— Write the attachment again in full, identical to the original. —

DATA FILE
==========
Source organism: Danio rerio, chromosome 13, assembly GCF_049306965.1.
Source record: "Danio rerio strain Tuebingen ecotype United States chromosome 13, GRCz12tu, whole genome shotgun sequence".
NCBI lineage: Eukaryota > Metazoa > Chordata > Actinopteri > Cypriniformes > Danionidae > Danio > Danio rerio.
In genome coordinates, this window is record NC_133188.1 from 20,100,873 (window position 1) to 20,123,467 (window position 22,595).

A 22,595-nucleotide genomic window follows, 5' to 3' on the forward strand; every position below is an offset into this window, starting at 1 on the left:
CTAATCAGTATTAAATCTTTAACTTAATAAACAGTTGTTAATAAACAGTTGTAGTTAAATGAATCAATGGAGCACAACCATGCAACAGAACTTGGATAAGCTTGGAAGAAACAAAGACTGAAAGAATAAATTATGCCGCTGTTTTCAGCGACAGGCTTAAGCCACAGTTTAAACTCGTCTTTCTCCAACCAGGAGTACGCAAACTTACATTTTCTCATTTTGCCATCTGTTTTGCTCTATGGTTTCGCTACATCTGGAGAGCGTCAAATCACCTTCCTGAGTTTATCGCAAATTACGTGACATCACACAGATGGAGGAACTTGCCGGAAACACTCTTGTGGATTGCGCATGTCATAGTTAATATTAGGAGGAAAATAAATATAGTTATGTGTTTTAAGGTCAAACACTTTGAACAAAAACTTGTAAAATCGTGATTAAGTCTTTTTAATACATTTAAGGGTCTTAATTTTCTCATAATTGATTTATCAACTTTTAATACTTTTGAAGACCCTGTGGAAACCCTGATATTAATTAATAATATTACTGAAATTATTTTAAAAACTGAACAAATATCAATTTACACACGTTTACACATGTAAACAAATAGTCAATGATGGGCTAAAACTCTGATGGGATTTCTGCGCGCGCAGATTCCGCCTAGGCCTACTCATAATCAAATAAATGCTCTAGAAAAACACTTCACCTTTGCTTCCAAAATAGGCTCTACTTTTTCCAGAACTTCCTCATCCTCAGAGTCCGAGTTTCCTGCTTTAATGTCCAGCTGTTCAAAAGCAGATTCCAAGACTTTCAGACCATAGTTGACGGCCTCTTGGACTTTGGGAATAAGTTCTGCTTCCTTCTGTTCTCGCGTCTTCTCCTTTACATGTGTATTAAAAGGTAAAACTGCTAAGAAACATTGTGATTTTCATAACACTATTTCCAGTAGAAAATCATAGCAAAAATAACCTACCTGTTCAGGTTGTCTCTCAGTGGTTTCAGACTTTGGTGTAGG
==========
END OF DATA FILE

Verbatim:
Source organism: Danio rerio, chromosome 13, assembly GCF_049306965.1.
Source record: "Danio rerio strain Tuebingen ecotype United States chromosome 13, GRCz12tu, whole genome shotgun sequence".
NCBI lineage: Eukaryota > Metazoa > Chordata > Actinopteri > Cypriniformes > Danionidae > Danio > Danio rerio.
In genome coordinates, this window is record NC_133188.1 from 20,100,873 (window position 1) to 20,123,467 (window position 22,595).

A 22,595-nucleotide genomic window follows, 5' to 3' on the forward strand; every position below is an offset into this window, starting at 1 on the left:
CTAATCAGTATTAAATCTTTAACTTAATAAACAGTTGTTAATAAACAGTTGTAGTTAAATGAATCAATGGAGCACAACCATGCAACAGAACTTGGATAAGCTTGGAAGAAACAAAGACTGAAAGAATAAATTATGCCGCTGTTTTCAGCGACAGGCTTAAGCCACAGTTTAAACTCGTCTTTCTCCAACCAGGAGTACGCAAACTTACATTTTCTCATTTTGCCATCTGTTTTGCTCTATGGTTTCGCTACATCTGGAGAGCGTCAAATCACCTTCCTGAGTTTATCGCAAATTACGTGACATCACACAGATGGAGGAACTTGCCGGAAACACTCTTGTGGATTGCGCATGTCATAGTTAATATTAGGAGGAAAATAAATATAGTTATGTGTTTTAAGGTCAAACACTTTGAACAAAAACTTGTAAAATCGTGATTAAGTCTTTTTAATACATTTAAGGGTCTTAATTTTCTCATAATTGATTTATCAACTTTTAATACTTTTGAAGACCCTGTGGAAACCCTGATATTAATTAATAATATTACTGAAATTATTTTAAAAACTGAACAAATATCAATTTACACACGTTTACACATGTAAACAAATAGTCAATGATGGGCTAAAACTCTGATGGGATTTCTGCGCGCGCAGATTCCGCCTAGGCCTACTCATAATCAAATAAATGCTCTAGAAAAACACTTCACCTTTGCTTCCAAAATAGGCTCTACTTTTTCCAGAACTTCCTCATCCTCAGAGTCCGAGTTTCCTGCTTTAATGTCCAGCTGTTCAAAAGCAGATTCCAAGACTTTCAGACCATAGTTGACGGCCTCTTGGACTTTGGGAATAAGTTCTGCTTCCTTCTGTTCTCGCGTCTTCTCCTTTACATGTGTATTAAAAGGTAAAACTGCTAAGAAACATTGTGATTTTCATAACACTATTTCCAGTAGAAAATCATAGCAAAAATAACCTACCTGTTCAGGTTGTCTCTCAGTGGTTTCAGACTTTGGTGTAGG